Next, we evaluated the effect of blocking the PD1 ligands, PD-L1 and PD-L2. As shown in Figure 4A, PD-L1 and PD-L2 expression were detected on RPMI8226 cells by flow cytometry. Our results generated from three independent experiments showed that 58.5%±13.0% and 73.1%±7.5% of RPMI8226 expressed PD-L1 or PD-L2, respectively. To evaluate whether blocking PD-L1 and PD-L2 expression on RPMI8226 affects sensitivity of the myeloma cells to NK cell-mediated killing, RPMI8226 were first incubated with anti-PD-L1 or PD-L2 antibody before being added in the MTT assay as target cells. Interestingly, the lower concentration of the anti-PD-L1 antibody (1.25μg/ml) treatment resulted in more pronounced lysis of RPMI8226 mediated by the exNK cells than the control (without antibody) and higher antibody dose (2.5 μg/ml) treatment group, respectively (P<0.05 for the two comparisons made) (Figure 4B). Similarly, pre-blocking PD-L2 by anti-PD-L2 antibody at two concentrations (2.5μg/ml and 5.0μg/ml) tested significantly improved the exNK cell mediated lysis of RPMI8226 cells (31.2%±6.6% and 24.1%±3.9%, respectively) (Figure 4C). However, no dosage effects were observed in this setting of PD-L2 blocking (Figure 4C). These results indicated that blocking PD1/PD-L1 or PD-L2 interactions could be one effective way to improve NK cell therapy for MM or other tumors which are positive for PD-L1 or PD-L2 expression.

PD-L1/PD-L2 blocking enhanced expanded NK cell cytotoxicity.

Figure 4: PD-L1/PD-L2 blocking enhanced expanded NK cell cytotoxicity. Expanded NK cells on day 21 of culture (exNK) were collected and used as effector cells. RPMI8226 cells (target) were pretreated with or without PD-L1/2 blocking antibodies, and exNK cell killing activity was determined by the Colorimetric MTT assay. A. Representative histogram plots showing PD-L1 and PD-L2 expression on RPMI8226 cells (n=3). B. Comparison of exNK cell-mediated lysis of RPMI8226 cells treated by an anti-PD-L1 mAb at the indicated concentrations with E:T ratio of 1:1. Results are shown as mean ± SEM (n=3, *P<0.05, by Student's t test). C. ExNK cells-mediated lysis of RPMI8226 cells treated by an anti-PD-L2 mAb at the indicated concentrations with E:T ratio of 0.5:1. Values are shown as mean ± SEM (n=3, *P<0.05, ***P<0.001, by Student's t test).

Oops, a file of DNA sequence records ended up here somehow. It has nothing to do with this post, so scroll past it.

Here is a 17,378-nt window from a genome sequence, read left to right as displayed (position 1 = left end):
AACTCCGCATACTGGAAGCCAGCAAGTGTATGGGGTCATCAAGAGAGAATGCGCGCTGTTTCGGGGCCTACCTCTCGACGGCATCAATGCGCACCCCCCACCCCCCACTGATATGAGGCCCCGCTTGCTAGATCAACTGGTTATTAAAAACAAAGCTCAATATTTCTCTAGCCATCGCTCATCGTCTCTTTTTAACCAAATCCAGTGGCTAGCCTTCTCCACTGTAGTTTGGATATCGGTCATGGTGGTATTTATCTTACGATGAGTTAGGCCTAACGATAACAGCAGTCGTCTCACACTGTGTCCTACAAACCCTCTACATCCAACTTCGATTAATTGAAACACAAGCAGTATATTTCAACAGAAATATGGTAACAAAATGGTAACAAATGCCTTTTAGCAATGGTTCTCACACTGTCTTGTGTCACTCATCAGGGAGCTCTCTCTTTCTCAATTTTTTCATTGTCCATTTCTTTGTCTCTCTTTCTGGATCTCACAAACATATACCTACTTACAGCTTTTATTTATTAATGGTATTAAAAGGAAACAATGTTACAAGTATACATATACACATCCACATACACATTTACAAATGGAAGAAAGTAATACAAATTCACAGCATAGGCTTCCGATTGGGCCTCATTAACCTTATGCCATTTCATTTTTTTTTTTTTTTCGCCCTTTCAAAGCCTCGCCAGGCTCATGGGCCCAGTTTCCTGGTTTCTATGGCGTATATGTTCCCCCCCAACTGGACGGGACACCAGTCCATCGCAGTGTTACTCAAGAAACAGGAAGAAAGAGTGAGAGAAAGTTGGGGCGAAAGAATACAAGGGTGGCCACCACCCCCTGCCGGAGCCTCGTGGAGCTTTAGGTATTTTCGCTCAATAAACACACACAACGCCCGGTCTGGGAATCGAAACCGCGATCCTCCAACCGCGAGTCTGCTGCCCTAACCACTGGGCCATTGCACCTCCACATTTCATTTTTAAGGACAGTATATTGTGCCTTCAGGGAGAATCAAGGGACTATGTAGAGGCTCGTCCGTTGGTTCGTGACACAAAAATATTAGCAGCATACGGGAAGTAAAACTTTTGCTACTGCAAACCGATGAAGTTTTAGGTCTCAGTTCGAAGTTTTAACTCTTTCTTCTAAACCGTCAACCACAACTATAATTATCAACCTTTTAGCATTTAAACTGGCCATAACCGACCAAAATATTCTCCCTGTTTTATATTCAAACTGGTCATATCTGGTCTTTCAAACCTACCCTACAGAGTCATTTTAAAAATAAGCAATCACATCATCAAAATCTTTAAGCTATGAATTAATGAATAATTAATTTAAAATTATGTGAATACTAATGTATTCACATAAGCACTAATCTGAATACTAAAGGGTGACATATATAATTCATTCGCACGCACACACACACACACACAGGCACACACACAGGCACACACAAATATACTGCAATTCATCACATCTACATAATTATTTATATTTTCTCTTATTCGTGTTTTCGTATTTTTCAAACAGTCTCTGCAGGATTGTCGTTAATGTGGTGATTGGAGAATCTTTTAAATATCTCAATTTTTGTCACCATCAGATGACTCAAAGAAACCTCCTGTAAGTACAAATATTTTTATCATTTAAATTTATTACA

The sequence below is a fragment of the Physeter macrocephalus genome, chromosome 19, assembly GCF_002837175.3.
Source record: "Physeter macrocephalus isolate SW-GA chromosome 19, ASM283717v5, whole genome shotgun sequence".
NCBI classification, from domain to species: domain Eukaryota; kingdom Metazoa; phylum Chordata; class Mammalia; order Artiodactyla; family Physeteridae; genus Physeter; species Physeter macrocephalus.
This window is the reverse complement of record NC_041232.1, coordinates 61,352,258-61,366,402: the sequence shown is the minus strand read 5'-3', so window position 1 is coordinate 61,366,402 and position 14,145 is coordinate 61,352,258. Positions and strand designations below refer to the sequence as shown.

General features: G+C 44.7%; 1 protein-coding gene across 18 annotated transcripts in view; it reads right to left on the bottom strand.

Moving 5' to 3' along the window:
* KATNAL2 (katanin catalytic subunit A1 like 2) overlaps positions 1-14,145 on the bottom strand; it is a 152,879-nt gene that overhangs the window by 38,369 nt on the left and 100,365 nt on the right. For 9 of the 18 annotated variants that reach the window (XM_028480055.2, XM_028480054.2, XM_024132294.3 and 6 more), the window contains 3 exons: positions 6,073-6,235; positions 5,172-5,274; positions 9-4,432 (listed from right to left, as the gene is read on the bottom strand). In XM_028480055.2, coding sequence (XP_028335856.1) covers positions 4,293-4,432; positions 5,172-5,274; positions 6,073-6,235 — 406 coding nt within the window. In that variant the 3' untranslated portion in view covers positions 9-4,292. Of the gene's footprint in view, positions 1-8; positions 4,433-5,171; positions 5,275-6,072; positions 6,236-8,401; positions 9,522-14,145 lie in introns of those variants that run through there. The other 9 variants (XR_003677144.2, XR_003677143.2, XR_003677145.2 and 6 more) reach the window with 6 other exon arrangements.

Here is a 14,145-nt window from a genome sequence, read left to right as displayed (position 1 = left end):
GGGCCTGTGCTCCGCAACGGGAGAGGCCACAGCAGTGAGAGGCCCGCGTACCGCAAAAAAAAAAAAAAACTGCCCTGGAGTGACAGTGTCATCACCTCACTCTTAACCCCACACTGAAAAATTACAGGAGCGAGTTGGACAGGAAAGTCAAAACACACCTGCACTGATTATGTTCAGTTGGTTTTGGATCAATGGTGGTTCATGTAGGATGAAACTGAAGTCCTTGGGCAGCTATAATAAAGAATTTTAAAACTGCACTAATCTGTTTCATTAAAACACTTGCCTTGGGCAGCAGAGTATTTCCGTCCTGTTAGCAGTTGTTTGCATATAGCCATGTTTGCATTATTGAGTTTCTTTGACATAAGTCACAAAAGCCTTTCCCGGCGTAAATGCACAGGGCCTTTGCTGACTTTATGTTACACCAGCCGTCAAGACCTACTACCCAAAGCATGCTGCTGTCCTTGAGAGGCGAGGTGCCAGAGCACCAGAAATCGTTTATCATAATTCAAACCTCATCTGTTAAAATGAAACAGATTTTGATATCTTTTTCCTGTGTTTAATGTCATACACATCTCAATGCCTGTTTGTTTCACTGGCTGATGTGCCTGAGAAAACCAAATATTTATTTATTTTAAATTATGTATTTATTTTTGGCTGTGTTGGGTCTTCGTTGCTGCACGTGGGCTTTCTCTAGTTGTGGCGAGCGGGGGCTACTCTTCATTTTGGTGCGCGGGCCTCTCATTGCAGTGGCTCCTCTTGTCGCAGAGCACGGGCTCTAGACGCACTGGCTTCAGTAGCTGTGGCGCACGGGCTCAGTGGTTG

PD1 expression on the expanded NK cells, and PD1 blocking enhances the expanded NK cell degranulation and cytolytic activity against myeloma cells

PD1 expression on NK cells were tested on day 0, 14 and 21 using flow cytometry, respectively. Our results showed that PD1 was barely present on resting NK cells, but its expression was gradually induced along with the expansion process (Figure 5A). Approximately 26% of NK cells on day 21 of culture were positive for PD1 (Figure 5A). Percentages of PD1 positive NK cells on day 14 and 21 of culture were significantly higher than that on day 0, respectively (Figure 5B). The expression PD1 was numerically higher on day 21 than day 14, however the difference between these two groups was not significant (P>0.05) (Figure 5B).

PD1 expression on expanded NK cells, and PD1 blocking enhanced exNK cell degranulation and cytolytic activity.

Figure 5: PD1 expression on expanded NK cells, and PD1 blocking enhanced exNK cell degranulation and cytolytic activity. PD-1 expression on NK cells was tested on the time-points indicated using flow cytometry method. A. Dot plots from one representative experiment depicting PD1 expression on resting NK (D 0) and expanded NK (exNK) cells on day 14 (D 14) and 21 (D 21). B. Comparison of PD1 expression on the resting NK, exNK (D14) and exNK (D 21) cells. The degranulation (CD107a translocation assay) and killing activity of the exNK cells without PD1 blocking and with PD1 blocking by an anti-PD1 mAb (exNK+PD1 blockage cells) was compared, and MM cell line RPMI8226 was used as target cells in these assays by following the methods described in the Materials and Methods. C. Representative flow cytometry results showed CD107a positive (degranulated NK) cells: exNK cell spontaneous degranulation (no target) and degranulation triggered by the target cells (with target). D. Comparison of degranulated NK cells between exNK without PD1 blocking (exNK) and exNK-PD1 blockage cells. E. Dot plots from one representative example depicted spontaneous apoptosis and apoptosis of RPMI8226 induced by exNK and exNK-PD1 blockage, respectively. F. Comparison of apoptosis in the RPMI8226 cells induced by exNK and exNK-PD-1 blockage. Results from three independent experiments are shown as mean ± SEM (*P<0.5, by Student's t test).

PD-1 blocking elevated activating receptor expression on expanded NK cells.